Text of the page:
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Opinions of Tuesday, 29 December 2020

Columnist: Sampson Hodor

Making good use of another election petition

The Supreme Court of Ghana The Supreme Court of Ghana

In under a week, the opportunity provided by law for any person aggrieved by the outcome of 2020 presidential elections to seek redress in court will elapse and the declaration made by the electoral commission cannot not be challenged thereafter.

Although this opportunity is still opened to my friends in the NDC, and they probably would take advantage of the remaining days, the streets of the country have become the destination for pouring the disagreement or rejection of the election result and its subsequent declaration by the EC. I do not know if these demonstrations are only precursors to the court actions that may soon follow. As a lover of democracy and justice, I encourage my friends in the NDC to take advantage of the opportunity the constitution has offered to challenge the election of the president. My call is not as how others sarcastically make it, but it is out of my genuine interest in justice and fairness.

One major reason I will encourage the NDC to go to court is that it will further enhance our electoral processes as was the case with the 2012 election petition. It will expose the lapses that still linger with our elections; over-voting, ballot staffing, wrong computation of figures, wrong spellings, among other irregularities associated with our elections. If the alleged evidence being paraded by the NDC are anything to go by, then the courts will offer all of us, and not only the NDC, an opportunity to assess our electoral successes and make them better. It is no doubt that the 2012 election petition altered significantly our approach to the 2016 and 2020 general elections in Ghana. The alleged irregularities as observed by the NDC cannot be allowed to fester in our body politics if some proof is attached to them. It is in search of this proof I would encourage the NDC to go to court.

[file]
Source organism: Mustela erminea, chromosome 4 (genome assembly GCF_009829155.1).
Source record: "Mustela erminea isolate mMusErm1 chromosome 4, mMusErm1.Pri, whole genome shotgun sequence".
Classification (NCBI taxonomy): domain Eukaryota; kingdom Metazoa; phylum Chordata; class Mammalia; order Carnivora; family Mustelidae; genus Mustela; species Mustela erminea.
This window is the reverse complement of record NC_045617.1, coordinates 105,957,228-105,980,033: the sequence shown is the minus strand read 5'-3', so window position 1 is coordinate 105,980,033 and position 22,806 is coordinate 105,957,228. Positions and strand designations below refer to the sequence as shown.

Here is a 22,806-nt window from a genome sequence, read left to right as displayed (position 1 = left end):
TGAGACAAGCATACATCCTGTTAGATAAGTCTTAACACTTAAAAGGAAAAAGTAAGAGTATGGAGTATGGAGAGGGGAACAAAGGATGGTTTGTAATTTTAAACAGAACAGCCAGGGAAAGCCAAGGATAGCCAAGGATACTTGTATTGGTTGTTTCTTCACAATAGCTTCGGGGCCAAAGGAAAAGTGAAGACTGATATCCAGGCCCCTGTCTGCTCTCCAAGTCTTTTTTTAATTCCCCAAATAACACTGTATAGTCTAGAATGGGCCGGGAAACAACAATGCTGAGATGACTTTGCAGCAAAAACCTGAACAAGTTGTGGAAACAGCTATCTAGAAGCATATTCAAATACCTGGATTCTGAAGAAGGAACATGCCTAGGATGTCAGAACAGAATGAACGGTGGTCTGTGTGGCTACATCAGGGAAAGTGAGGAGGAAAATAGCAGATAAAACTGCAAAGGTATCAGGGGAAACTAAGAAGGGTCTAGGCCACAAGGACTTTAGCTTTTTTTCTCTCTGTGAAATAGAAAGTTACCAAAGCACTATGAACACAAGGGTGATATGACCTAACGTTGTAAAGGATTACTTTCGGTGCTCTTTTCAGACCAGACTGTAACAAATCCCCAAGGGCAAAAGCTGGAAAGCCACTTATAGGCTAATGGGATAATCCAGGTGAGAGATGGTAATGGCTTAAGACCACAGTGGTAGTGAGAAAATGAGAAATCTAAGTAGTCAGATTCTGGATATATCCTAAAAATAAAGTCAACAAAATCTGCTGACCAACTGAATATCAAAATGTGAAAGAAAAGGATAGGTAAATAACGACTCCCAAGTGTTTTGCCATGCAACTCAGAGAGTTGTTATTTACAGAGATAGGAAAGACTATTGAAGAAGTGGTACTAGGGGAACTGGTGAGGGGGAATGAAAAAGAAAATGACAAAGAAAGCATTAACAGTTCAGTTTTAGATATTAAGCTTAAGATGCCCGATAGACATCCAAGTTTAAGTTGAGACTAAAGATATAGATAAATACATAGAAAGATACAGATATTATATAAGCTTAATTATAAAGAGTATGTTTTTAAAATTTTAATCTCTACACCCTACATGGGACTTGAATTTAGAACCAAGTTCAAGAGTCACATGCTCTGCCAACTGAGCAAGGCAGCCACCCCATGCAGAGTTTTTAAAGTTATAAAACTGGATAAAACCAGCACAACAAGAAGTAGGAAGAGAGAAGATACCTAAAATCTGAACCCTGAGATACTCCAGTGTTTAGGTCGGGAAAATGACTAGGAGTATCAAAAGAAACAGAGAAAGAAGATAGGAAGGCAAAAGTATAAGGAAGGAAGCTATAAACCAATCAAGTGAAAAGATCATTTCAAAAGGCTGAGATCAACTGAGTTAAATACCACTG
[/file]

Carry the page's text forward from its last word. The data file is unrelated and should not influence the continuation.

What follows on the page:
There is this conspiracy theory about how judges of the supreme court give their loyalty to the president that appoints rather than to the state and to the oath they swore. Evidently, judges appointed by the president-elect are in the majority on the panel. Taking another election petition to this same court will be a test to this conspiracy theory. It is important because some persons have become apprehensive about the courts and the decisions that they make in some recent matters. Some people are of the view that some of these decisions lack fairness and a clear slap in the face of justice. I encourage the NDC to take their evidence to the supreme court so we demystify some of these opinions about the supreme court and as a result inspire confidence in the court and its decisions.

I really am interested in this petition starting in the courts. I am interested not because I am a lawyer or a judge but I am interested because I am a lover of democracy, peace and development. I would love to see how the evidence will be presented in the courts by the applicants and how that evidence will be challenged by the defending party. The proceedings of the 2012 election petition as recorded are interesting videos to watch. I remember that time in 2013 when I will try to be seated by my television at exactly 10:00 am waiting for Lawyer Philip Addison and his team on the one hand and Lawyer Tony Lithur and his team of lawyers on the other hand. Watching such legal tussle, made possible by the Supreme Court’s decision to allow live coverage of proceedings, was an eye-opener for a lot of citizens. Indeed, not many of us had the opportunity to go to the courts to observe proceedings.
If the NDC in exercising the right to demonstrate will also exercise their right to a fair hearing and choose the latter over the former, it will do all of us a great deal of education, progress and stability.